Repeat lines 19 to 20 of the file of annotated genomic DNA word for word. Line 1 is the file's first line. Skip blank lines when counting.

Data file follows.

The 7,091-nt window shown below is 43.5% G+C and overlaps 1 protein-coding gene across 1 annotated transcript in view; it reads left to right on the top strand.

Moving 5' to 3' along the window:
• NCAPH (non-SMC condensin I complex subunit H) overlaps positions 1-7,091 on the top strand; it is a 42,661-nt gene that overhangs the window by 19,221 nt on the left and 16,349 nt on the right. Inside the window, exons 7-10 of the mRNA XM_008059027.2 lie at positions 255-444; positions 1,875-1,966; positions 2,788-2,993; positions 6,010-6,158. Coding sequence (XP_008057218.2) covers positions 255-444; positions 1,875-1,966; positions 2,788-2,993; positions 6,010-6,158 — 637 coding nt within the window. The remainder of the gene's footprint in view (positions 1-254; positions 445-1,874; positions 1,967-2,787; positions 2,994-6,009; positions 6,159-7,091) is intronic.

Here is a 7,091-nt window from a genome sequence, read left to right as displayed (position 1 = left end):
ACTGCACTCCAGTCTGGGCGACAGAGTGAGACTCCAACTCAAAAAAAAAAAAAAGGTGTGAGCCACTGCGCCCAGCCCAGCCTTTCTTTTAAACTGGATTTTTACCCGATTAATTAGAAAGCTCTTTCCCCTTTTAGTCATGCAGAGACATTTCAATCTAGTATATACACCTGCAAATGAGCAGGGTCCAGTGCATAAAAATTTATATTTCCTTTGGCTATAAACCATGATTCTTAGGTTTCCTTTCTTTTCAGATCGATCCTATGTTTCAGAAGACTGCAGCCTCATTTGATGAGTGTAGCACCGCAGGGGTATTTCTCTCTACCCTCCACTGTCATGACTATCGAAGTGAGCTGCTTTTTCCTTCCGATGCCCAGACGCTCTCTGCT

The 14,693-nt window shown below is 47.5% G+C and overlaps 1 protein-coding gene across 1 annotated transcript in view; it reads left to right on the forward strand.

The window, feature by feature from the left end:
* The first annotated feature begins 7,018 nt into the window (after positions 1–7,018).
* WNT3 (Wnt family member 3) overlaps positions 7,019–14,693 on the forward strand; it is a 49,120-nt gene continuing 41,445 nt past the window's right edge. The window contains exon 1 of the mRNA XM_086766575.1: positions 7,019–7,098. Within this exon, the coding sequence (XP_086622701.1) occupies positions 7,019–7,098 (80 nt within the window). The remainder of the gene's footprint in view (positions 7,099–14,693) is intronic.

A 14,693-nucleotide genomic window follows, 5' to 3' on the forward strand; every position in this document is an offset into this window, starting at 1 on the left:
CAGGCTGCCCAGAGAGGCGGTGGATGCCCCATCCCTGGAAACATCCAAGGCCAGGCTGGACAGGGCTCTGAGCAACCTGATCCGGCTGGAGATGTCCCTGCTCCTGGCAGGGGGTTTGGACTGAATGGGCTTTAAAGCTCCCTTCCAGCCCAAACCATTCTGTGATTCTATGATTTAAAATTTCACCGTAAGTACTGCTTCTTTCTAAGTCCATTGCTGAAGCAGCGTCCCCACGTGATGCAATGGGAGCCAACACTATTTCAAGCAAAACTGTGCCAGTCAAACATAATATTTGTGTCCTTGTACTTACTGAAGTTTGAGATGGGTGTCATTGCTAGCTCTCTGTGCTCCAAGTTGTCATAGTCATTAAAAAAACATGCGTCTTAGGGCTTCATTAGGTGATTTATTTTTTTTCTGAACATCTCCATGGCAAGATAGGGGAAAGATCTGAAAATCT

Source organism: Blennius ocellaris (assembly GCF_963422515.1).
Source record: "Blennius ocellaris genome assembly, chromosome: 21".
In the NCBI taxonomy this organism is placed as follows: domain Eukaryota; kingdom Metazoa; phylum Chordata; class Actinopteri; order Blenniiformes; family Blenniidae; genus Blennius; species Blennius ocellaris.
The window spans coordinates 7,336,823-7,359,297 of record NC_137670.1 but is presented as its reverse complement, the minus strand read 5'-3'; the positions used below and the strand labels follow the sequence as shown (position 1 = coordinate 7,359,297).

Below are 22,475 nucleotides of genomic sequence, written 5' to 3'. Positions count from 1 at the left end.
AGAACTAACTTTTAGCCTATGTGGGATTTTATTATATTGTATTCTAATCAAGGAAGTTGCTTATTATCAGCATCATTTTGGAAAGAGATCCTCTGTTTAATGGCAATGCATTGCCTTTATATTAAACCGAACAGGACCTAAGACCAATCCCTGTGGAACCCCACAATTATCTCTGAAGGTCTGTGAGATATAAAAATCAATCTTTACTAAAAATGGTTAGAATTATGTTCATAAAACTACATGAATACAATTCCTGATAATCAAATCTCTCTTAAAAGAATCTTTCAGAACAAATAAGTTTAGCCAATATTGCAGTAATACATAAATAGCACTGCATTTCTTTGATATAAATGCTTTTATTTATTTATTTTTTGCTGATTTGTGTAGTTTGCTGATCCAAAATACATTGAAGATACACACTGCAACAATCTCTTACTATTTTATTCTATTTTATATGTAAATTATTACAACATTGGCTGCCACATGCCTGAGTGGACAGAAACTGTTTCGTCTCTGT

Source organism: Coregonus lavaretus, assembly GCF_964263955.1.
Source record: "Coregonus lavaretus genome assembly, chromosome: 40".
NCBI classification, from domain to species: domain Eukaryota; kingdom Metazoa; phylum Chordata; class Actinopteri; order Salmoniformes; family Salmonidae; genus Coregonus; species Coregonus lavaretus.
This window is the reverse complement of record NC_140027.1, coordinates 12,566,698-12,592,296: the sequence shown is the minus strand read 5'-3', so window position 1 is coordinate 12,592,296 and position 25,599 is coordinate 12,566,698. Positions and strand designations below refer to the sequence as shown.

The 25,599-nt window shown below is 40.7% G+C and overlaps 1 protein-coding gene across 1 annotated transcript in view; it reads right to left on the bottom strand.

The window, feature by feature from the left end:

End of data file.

Source record: "Coregonus lavaretus genome assembly, chromosome: 40".
NCBI classification, from domain to species: domain Eukaryota; kingdom Metazoa; phylum Chordata; class Actinopteri; order Salmoniformes; family Salmonidae; genus Coregonus; species Coregonus lavaretus.